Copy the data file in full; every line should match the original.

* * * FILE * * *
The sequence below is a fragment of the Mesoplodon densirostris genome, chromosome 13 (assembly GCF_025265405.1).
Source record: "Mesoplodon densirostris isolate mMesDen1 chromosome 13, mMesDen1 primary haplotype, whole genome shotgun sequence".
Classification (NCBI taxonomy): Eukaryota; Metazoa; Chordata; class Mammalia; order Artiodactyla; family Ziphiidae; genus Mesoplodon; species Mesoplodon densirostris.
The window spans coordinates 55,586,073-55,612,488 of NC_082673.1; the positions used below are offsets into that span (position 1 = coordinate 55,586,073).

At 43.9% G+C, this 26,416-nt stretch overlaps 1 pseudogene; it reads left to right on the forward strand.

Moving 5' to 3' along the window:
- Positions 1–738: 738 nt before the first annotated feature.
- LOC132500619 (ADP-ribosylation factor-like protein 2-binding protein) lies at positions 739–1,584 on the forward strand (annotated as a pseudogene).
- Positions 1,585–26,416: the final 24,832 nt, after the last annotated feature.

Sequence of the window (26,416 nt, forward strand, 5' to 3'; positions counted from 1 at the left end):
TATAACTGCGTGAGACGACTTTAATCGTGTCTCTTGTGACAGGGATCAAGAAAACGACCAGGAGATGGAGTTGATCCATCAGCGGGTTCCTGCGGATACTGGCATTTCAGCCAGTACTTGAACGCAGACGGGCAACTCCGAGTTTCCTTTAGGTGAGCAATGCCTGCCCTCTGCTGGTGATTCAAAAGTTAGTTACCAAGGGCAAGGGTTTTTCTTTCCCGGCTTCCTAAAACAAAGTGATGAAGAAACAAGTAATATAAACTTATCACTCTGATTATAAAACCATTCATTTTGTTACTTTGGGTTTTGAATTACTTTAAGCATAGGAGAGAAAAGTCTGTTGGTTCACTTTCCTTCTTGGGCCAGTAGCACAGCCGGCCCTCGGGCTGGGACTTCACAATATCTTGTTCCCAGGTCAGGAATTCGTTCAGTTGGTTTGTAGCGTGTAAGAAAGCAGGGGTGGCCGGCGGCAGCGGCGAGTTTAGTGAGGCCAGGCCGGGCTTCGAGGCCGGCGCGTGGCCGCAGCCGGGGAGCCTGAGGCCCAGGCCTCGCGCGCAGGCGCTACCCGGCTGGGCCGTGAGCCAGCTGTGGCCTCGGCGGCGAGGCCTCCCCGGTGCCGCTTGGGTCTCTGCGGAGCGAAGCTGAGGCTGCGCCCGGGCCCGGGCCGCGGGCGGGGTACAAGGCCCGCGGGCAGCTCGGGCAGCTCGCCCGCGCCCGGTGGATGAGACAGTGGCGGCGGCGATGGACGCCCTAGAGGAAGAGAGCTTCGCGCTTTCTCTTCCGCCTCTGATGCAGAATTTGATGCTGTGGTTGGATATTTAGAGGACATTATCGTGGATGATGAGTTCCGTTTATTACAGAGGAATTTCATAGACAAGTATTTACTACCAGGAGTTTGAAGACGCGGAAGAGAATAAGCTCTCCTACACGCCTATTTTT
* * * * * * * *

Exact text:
The sequence below is a fragment of the Mesoplodon densirostris genome, chromosome 13 (assembly GCF_025265405.1).
Source record: "Mesoplodon densirostris isolate mMesDen1 chromosome 13, mMesDen1 primary haplotype, whole genome shotgun sequence".
Classification (NCBI taxonomy): Eukaryota; Metazoa; Chordata; class Mammalia; order Artiodactyla; family Ziphiidae; genus Mesoplodon; species Mesoplodon densirostris.
The window spans coordinates 55,586,073-55,612,488 of NC_082673.1; the positions used below are offsets into that span (position 1 = coordinate 55,586,073).

At 43.9% G+C, this 26,416-nt stretch overlaps 1 pseudogene; it reads left to right on the forward strand.

Moving 5' to 3' along the window:
- Positions 1–738: 738 nt before the first annotated feature.
- LOC132500619 (ADP-ribosylation factor-like protein 2-binding protein) lies at positions 739–1,584 on the forward strand (annotated as a pseudogene).
- Positions 1,585–26,416: the final 24,832 nt, after the last annotated feature.

Sequence of the window (26,416 nt, forward strand, 5' to 3'; positions counted from 1 at the left end):
TATAACTGCGTGAGACGACTTTAATCGTGTCTCTTGTGACAGGGATCAAGAAAACGACCAGGAGATGGAGTTGATCCATCAGCGGGTTCCTGCGGATACTGGCATTTCAGCCAGTACTTGAACGCAGACGGGCAACTCCGAGTTTCCTTTAGGTGAGCAATGCCTGCCCTCTGCTGGTGATTCAAAAGTTAGTTACCAAGGGCAAGGGTTTTTCTTTCCCGGCTTCCTAAAACAAAGTGATGAAGAAACAAGTAATATAAACTTATCACTCTGATTATAAAACCATTCATTTTGTTACTTTGGGTTTTGAATTACTTTAAGCATAGGAGAGAAAAGTCTGTTGGTTCACTTTCCTTCTTGGGCCAGTAGCACAGCCGGCCCTCGGGCTGGGACTTCACAATATCTTGTTCCCAGGTCAGGAATTCGTTCAGTTGGTTTGTAGCGTGTAAGAAAGCAGGGGTGGCCGGCGGCAGCGGCGAGTTTAGTGAGGCCAGGCCGGGCTTCGAGGCCGGCGCGTGGCCGCAGCCGGGGAGCCTGAGGCCCAGGCCTCGCGCGCAGGCGCTACCCGGCTGGGCCGTGAGCCAGCTGTGGCCTCGGCGGCGAGGCCTCCCCGGTGCCGCTTGGGTCTCTGCGGAGCGAAGCTGAGGCTGCGCCCGGGCCCGGGCCGCGGGCGGGGTACAAGGCCCGCGGGCAGCTCGGGCAGCTCGCCCGCGCCCGGTGGATGAGACAGTGGCGGCGGCGATGGACGCCCTAGAGGAAGAGAGCTTCGCGCTTTCTCTTCCGCCTCTGATGCAGAATTTGATGCTGTGGTTGGATATTTAGAGGACATTATCGTGGATGATGAGTTCCGTTTATTACAGAGGAATTTCATAGACAAGTATTTACTACCAGGAGTTTGAAGACGCGGAAGAGAATAAGCTCTCCTACACGCCTATTTTT